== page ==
Italy government

Tenor Andrea Bocelli informs the Italian government about the coronavirus

ROME (Reuters) – Italian tenor Andrea Bocelli issued a scathing criticism of the Italian government’s handling of the coronavirus on Monday, saying he had been humiliated by a recent lockdown and urging people to disobey rules still in place.

FILE PHOTO: Italian opera singer Andrea Bocelli rehearses in an empty Duomo square on Easter Sunday before a live concert for the ‘Music for Hope’ event, inside the empty Duomo cathedral , which stands as a symbol of love, hope and healing amid the coronavirus disease (COVID-19) outbreak, in Milan, Italy, April 12, 2020. REUTERS/Alex Fraser/File Photo

His surprise comments at a conference in the Italian Senate were notable as the 61-year-old blind superstar was a symbol of national unity at the height of the lockdown on Easter Sunday when he sang in an empty Milan cathedral in a solo broadcast live. show called Music for Hope.

“I felt humiliated and offended. I couldn’t leave the house even though I hadn’t committed any crime,” Bocelli told the conference attended by opposition politicians including Matteo Salvini, leader of the far-right League party. who attacked the government of Prime Minister Giuseppe Conte for the management of the coronavirus crisis.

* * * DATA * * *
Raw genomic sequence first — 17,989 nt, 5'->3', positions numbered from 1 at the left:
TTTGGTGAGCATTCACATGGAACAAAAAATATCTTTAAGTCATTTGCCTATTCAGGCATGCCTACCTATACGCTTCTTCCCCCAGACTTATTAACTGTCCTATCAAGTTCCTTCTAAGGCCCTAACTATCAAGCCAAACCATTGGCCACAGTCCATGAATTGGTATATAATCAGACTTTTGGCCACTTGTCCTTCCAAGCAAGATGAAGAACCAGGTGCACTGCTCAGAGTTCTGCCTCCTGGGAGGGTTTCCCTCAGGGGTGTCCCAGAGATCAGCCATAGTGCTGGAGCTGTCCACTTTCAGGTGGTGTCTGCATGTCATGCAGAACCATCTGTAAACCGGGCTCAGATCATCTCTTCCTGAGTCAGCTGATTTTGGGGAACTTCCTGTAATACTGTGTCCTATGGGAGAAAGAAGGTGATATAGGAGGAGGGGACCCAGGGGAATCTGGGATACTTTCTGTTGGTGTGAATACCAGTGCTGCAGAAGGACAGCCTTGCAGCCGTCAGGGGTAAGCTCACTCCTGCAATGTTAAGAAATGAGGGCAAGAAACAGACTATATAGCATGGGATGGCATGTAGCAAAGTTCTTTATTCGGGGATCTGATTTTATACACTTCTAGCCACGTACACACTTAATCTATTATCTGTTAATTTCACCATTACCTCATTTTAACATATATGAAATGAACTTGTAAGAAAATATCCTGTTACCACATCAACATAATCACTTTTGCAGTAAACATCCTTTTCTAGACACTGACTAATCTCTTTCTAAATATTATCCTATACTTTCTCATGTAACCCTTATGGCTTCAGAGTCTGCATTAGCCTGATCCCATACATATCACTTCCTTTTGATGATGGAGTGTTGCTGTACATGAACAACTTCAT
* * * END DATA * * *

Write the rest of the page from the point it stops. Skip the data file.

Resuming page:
A nationwide lockdown began in early March and was eased in stages over three months.

Bocelli confessed he disobeyed lockdown rules ‘because I didn’t think it was right or healthy to stay home at my age’.

He also said he believed the situation could not have been as serious as authorities said, as he did not know of anyone who needed to be hospitalized in intensive care.

“So what was all this sense of gravity for?” he said.

More than 35,000 Italians have died from the coronavirus.

Regulations around social distancing and the wearing of masks in indoor public places such as stores are still in effect and Bocelli appeared to be encouraging civil disobedience.

“Let’s refuse to follow this rule. Let’s read books, move, get to know each other, talk, dialogue…” he said.

Reporting by Philip Pullella in Rome; Editing by Matthew Lewis